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Sandra Ley

Assistant Professor, Centro de Investigación y Docencia Económicas

Sandra Ley is an assistant professor at the Political Studies Division at the Center for Research and Teaching in Economics (CIDE). Prior to her arrival at CIDE, she was a visiting fellow at the Kellogg Institute for International Studies at the University of Notre Dame. Sandra studies criminal violence and political behavior. Her research focuses on the political consequences of criminal activity. Her most recent work examines how violence affects the activation of civil society, political participation and accountability.

Sandra’s work includes several sources of information. She conducted extensive fieldwork in the north and south of Mexico; she designed an original post-election survey and built a unique database on protests against crime and insecurity in Mexico. Together with Guillermo Trejo, a professor at the University of Notre Dame, she is also conducting a series of research projects on the institutional foundations of criminal violence and the logic of organized crime.

Her work has been published in Journal of Conflict Resolution, Comparative Political Studies, Latin American Politics and Society, Latin American Research Review, among other international academic journals. Sandra received her Ph.D. in Political Science from Duke University in 2014.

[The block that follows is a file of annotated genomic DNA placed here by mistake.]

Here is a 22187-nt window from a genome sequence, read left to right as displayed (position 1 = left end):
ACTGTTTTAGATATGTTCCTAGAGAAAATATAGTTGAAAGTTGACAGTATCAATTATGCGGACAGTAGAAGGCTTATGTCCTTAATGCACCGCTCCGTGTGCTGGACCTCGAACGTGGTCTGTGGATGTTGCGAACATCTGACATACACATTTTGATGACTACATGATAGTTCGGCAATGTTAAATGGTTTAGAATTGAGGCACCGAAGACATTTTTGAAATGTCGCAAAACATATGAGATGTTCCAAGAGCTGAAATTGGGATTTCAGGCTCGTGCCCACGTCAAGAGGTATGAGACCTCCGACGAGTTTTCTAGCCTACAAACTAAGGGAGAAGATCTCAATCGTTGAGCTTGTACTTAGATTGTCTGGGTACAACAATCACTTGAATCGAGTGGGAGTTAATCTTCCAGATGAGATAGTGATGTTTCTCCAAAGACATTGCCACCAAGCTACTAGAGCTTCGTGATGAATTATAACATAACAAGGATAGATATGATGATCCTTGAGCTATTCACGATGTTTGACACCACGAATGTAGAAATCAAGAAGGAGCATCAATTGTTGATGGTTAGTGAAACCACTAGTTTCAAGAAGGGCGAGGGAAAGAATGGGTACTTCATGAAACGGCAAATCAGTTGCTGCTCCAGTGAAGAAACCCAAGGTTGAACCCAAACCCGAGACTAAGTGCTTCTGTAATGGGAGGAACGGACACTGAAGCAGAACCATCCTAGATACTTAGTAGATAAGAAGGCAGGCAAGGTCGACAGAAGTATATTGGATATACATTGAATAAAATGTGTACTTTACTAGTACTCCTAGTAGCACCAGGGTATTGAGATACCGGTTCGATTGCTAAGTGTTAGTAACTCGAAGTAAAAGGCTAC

Publications

  • Trejo, Guillermo and Sandra Ley. Forthcoming. “High-Profile Criminal Violence: Why Drug Cartels Murder Government Officials and Party Candidates in Mexico.” British Journal of Political Science.
  • Ley, Sandra, Shannan Mattiace, and Guillermo Trejo. “Indigenous Resistance to Criminal Governance. Why Regional Ethnic Autonomy Institutions Protect Communities from Narco Rule in Mexico.” Latin American Research Review 54(1): 181-200.
  • Ley, Sandra. 2018. “To Vote or Not to Vote: How Criminal Violence Shapes Electoral Participation.” Journal of Conflict Resolution 62(9): 1963-1990.
  • Trejo, Guillermo and Sandra Ley. 2018. “Why Did Drug Cartels Go to War in Mexico? Subnational Party Alternation, the Breakdown of Criminal Protection, and the Onset of Large-Scale Violence.” Comparative Political Studies 51(7): 900-937.
  • Ley, Sandra. 2017. “Security and Crime Issue Voting: Electoral Accountability in the Midst of Violence.” Latin American Politics and Society 59(1): 3-27.

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